Robert is a janitor for Celine’s father’s company.  After being replaced by a robot, dumped by his girlfriend, and evicted from his home (thanks to angelic intervention), Robert decides to threaten Celine’s father into getting his job back.  He ends up kidnapping Celine.  Celine and Robert strike up an unlikely friendship with Celine becoming the kidnapping mastermind.

I saw this movie as a teenager and loved it.  It opened my eyes to what film could do and how you could weave any kind of story – the possibilities are limited only by your imagination.  Although, I love this movie and appreicate the story, it is not without it’s problems.  The end is pretty much a train wreck.

In Blake Snyder’s Save the Cat!, he warns against writing a story containing “double mumbo jumbo.”  That means you can’t have two kinds of magic in a movie- aliens and vampires, for example.  This movie has angels working as heavenly law enforcers, dream sequences, premonitions, a shot through the chest that does not kill, and a drunken vision that never really explains itself.  And don’t get me started on the final converstaion between Celine and Robert; where they break the fourth wall by discussing their feelings and views on love, to the camera, all the while clips from the movie flash behind them.  Yikes.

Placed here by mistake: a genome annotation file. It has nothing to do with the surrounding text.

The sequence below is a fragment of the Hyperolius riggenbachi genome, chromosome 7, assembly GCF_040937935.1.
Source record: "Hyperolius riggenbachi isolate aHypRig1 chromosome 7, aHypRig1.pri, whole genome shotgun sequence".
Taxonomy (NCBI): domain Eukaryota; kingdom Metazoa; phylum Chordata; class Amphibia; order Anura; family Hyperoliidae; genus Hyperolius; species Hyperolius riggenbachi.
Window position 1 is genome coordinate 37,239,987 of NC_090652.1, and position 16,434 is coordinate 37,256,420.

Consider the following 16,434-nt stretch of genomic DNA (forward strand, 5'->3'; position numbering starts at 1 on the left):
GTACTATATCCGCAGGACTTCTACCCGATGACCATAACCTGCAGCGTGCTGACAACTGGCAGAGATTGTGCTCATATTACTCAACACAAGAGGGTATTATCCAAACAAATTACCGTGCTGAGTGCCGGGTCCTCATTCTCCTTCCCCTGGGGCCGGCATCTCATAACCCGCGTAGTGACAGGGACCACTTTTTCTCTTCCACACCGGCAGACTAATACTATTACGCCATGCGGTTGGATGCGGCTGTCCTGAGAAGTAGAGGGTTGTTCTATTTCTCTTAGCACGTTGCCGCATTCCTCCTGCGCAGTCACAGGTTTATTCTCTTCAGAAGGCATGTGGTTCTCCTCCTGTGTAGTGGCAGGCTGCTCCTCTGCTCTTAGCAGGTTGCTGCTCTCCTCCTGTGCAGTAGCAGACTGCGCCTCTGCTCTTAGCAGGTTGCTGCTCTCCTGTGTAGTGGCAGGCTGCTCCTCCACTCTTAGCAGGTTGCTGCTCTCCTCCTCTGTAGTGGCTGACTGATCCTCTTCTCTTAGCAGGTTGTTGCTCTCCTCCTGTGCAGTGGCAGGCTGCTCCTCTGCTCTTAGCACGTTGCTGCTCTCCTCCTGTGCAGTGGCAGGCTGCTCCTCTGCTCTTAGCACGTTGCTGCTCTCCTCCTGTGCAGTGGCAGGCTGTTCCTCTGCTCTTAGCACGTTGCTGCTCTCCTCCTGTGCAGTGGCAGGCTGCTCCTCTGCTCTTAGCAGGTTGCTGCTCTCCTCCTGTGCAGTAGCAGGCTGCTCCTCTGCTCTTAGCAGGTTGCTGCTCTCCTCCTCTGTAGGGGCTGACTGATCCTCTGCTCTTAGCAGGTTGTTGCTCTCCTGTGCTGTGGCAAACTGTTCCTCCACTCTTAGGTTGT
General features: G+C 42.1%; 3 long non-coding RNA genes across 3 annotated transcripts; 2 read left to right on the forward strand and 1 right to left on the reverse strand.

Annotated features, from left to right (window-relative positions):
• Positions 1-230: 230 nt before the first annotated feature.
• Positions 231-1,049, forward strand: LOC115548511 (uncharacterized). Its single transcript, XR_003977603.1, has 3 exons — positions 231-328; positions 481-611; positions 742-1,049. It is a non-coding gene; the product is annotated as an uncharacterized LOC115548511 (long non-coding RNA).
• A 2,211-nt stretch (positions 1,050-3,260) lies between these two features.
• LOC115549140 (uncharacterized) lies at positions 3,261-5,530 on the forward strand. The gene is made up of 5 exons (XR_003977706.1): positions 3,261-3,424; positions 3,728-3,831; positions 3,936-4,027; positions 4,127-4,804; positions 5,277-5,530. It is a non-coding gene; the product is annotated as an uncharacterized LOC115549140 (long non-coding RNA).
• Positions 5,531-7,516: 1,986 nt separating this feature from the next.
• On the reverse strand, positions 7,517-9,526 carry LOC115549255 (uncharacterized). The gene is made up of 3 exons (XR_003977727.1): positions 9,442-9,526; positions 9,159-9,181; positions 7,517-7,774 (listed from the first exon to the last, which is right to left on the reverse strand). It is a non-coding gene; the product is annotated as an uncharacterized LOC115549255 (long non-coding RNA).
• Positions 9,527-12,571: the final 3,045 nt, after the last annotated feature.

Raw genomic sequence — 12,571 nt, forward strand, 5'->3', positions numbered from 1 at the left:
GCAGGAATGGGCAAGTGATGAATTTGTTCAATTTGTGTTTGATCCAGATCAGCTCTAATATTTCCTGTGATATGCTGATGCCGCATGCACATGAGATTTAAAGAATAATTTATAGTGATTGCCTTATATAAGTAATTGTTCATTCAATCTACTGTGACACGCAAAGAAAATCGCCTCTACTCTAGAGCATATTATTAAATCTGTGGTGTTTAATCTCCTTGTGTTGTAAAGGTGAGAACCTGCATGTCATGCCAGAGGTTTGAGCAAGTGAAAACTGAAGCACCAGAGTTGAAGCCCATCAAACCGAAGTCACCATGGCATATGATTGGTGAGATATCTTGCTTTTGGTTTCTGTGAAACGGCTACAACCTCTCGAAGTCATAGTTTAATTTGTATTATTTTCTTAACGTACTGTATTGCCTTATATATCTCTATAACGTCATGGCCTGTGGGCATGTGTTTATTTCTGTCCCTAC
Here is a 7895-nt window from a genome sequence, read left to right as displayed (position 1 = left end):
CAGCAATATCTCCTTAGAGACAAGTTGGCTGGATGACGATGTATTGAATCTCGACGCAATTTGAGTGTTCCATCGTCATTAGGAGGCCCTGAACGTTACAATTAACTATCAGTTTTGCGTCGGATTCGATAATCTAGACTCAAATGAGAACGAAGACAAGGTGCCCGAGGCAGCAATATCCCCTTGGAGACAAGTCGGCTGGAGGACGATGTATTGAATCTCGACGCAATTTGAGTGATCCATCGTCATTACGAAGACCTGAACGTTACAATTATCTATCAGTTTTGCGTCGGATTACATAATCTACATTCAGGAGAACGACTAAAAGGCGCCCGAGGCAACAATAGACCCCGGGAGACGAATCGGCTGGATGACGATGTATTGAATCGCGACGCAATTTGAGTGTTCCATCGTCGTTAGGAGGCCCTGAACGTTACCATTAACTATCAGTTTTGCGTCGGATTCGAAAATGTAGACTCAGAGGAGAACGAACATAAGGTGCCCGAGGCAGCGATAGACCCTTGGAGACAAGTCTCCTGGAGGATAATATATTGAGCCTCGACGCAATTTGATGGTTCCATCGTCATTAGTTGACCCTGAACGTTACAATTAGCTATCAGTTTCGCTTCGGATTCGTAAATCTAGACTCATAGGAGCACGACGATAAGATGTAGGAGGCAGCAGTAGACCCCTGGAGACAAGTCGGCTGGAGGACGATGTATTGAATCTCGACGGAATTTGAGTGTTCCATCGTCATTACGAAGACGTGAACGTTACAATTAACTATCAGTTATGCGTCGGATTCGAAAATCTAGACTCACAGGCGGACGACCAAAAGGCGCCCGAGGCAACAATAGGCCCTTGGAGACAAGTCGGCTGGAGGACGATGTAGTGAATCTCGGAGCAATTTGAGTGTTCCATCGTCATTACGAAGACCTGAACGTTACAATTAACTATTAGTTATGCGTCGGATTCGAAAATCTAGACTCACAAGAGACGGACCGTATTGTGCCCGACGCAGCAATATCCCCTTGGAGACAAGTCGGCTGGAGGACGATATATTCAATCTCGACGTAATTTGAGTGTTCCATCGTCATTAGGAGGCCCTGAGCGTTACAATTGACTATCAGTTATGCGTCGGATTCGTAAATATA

I can’t mention a fault of the film without mentioning a strength.  One of the strengths that I have yet to mention is the well developed female characters.  The women in this movie are not one dimensional.  They are complex.  Celine is the archetypal modern woman who has been jaded by her past relationships with men causing her to weild her sexuality as a weapon against them.  But she’s more than that.  She resents her father for discarding her mother, and secretly abhors the fact that her father compares her to her mother and assumes that she will sink to her “natural level,” never accomplishing anything or make something of herself.  Holly Hunter’s character is an angel, and unlike her partner, she was not a human before becoming an angel (Can someone tell me where that crazy idea came from?  It’s not in the Bible, so I don’t know how it became associated with Christianity), which makes her curious about the human experience and interested in humanity.

Even though the film ends in a ridiculous way, I still think it is worth watching.  The supporting cast is amazing.  In his acting career pre-Monk, Tony Shaloub perfectly portrays a down and out bar owner.  Stanley Tucci plays Celine’s spurned ex-boyfriend and orthodontist.  At the very least, check out the soundtrack.